Coral reefs are experiencing an increase in seawater temperature and eutrophication due to the effects of climate change and anthropogenic stressors. This has resulted in a regime shift from coral-dominated systems to algae and/or sponges-dominated systems. So far, most research has focused on the ecological responses of specific groups and over short time scales, while there is scarce information about the adaptive potential of whole communities. To understand how species communities’ assemblages will develop under current environmental changes, it is important to understand the geological cycles and the settings under which the current marine communities have risen. We will use the clearly defined spatial-temporal context of marine lakes as natural mesocosms to study the trajectories and responses of marine communities to environmental change. By selecting lakes and open water reefs that represent a gradient in water temperature and nutrient levels, we will study the current and historical diversity patterns and their interaction with different environments. This project will inquire on the adaptive community response to environmental change over ecological and micro-evolutionary timescales through traditional underwater surveys, 3D models, the analysis of sediment cores, and environmental DNA.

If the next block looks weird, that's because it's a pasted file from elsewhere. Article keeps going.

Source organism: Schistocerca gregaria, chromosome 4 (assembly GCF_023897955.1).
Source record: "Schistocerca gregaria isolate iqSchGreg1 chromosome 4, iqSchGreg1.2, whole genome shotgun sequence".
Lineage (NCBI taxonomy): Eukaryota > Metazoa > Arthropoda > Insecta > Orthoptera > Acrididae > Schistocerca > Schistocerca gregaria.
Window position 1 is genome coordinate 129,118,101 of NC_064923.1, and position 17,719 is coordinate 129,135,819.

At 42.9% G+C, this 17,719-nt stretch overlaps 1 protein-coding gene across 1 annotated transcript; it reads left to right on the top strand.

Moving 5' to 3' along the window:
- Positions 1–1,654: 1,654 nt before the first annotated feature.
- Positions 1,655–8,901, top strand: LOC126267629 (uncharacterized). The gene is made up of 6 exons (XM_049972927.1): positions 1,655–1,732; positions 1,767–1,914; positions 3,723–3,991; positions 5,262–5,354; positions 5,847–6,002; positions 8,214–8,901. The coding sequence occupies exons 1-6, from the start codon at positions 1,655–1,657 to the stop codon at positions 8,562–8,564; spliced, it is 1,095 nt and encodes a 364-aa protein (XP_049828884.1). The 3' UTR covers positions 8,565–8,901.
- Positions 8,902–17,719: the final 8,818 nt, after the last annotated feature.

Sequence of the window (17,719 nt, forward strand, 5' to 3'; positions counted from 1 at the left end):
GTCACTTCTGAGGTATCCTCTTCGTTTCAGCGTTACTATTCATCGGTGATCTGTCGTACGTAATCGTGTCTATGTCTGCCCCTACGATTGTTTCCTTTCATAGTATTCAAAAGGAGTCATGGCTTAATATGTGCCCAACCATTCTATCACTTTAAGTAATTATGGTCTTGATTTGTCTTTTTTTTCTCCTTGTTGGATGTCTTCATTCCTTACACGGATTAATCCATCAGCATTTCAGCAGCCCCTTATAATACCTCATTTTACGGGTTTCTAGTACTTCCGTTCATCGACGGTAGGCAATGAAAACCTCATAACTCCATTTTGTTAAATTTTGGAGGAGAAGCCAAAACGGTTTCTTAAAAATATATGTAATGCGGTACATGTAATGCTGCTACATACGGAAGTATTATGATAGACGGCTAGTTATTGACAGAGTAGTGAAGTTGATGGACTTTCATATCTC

We provide a disciplinary and multidisciplinary research programme aimed at advanced understanding of environmental problems and advanced training of PhD candidates in this field.